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Stickball refers to a form of baseball developed to accommodate play on streets and sidewalks. A janitor's mop handle is the preferred bat, and a pink rubber ball—known as a "Spaulding" or "Spauldeen"—is considered to be the best ball. The ball is pitched or bounced towards the hitter; sewers and chalk markings are used for bases, and a hit may be played off of fire escapes, cars, stoops, or any other urban obstacle.

Stickball traces its origins eighteenth-century English games such as old cat, rounders, and town ball, although some sources trace it back to games played by Plains Indians. As of the 1990s, stickball is still played in its purest form in summer leagues in New York City, and exists in some form in most American cities. Other versions are known as Strikeout, Fast Pitch, Corkball, Bottle Caps, and Fuzzball, and are played with a wide range of bats and balls, sometimes against walls with painted strike zones. Stickball and its variations offer players the chance to use basic baseball skills without requiring full teams of players, expensive gloves or bats, or the rarest of all urban commodities, an open stretch of grass.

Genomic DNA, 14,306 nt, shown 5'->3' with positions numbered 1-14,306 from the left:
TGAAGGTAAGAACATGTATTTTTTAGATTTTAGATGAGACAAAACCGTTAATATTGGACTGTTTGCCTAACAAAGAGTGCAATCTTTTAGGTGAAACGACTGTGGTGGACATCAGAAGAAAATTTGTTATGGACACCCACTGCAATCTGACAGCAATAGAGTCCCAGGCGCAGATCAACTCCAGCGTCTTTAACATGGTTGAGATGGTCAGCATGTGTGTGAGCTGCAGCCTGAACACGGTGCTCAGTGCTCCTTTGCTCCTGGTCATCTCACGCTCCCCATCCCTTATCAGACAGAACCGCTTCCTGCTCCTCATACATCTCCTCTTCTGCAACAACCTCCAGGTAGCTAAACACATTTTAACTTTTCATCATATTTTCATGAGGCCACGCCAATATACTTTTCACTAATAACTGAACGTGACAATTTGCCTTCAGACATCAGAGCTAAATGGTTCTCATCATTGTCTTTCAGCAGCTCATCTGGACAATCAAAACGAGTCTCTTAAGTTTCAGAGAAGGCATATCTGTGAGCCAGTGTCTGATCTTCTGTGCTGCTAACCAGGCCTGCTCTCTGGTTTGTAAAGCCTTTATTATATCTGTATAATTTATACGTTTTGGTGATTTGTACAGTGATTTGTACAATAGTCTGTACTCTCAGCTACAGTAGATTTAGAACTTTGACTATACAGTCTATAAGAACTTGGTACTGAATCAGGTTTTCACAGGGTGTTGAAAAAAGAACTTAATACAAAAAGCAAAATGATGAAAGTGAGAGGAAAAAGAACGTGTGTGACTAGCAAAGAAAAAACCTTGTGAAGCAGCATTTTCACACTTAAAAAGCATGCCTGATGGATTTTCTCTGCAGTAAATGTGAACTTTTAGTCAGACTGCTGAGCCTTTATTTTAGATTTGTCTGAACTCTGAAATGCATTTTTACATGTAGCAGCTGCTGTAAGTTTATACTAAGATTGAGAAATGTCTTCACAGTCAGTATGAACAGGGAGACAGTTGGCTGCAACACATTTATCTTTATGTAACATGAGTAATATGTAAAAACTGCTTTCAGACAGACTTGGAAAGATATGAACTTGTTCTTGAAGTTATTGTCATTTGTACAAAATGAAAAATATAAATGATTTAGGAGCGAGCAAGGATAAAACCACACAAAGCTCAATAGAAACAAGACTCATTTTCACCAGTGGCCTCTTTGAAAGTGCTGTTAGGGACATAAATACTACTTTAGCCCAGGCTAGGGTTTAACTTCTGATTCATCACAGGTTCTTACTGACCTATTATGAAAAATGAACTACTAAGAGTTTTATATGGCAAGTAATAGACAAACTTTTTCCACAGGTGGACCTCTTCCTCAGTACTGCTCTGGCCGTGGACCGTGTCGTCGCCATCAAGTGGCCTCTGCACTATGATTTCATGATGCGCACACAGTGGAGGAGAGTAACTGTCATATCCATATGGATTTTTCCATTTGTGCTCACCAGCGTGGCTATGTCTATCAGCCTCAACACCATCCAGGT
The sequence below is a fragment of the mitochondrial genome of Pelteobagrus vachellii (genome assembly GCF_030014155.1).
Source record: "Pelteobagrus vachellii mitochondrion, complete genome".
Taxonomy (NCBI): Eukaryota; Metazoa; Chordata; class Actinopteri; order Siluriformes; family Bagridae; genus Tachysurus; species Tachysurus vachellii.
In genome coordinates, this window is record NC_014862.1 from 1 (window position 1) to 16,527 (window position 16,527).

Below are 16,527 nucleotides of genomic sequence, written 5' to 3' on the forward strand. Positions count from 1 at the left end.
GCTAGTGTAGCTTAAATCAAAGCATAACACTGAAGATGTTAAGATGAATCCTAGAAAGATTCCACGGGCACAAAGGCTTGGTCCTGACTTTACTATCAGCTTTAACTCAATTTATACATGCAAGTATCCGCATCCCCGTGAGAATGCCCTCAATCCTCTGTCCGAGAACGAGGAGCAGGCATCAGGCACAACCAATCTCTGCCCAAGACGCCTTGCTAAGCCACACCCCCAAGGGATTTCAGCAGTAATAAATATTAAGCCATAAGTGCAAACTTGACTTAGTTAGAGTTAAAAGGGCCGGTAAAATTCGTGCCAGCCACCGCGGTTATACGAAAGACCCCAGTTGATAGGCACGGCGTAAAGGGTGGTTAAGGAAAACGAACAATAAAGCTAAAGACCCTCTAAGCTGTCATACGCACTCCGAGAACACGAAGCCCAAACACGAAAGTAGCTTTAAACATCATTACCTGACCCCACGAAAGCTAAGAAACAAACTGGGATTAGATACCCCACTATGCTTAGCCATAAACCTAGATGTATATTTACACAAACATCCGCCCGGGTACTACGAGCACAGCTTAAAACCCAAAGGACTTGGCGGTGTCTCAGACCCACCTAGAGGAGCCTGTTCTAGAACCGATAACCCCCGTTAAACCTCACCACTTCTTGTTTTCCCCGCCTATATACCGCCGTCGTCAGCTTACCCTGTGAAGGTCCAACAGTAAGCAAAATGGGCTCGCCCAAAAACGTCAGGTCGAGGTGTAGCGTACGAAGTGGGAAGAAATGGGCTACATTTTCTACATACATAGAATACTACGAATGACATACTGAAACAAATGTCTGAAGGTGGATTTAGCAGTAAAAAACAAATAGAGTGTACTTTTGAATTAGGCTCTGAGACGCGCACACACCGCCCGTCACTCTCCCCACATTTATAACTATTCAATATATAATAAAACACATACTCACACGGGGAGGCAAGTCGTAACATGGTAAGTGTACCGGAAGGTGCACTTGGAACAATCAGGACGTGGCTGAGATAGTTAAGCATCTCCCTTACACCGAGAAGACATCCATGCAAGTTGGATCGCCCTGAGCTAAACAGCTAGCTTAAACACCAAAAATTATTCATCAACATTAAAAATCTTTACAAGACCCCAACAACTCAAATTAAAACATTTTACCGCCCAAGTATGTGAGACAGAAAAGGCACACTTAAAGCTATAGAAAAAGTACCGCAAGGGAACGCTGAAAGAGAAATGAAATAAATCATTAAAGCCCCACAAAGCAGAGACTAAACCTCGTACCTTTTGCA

—Colby Vargas

Further Reading:

Ravielli, Anthony. What Are Street Games? New York, Atheneum, 1981.

Schindler, Steven. Sewer Balls. Los Angeles, Elevated Press,1996.

Wirth, Cliff. Stickball, Streetcars, and Saturday Matiness: Illustrated Memories. Greendale, Wisconsin, Reiman Publications, 1995.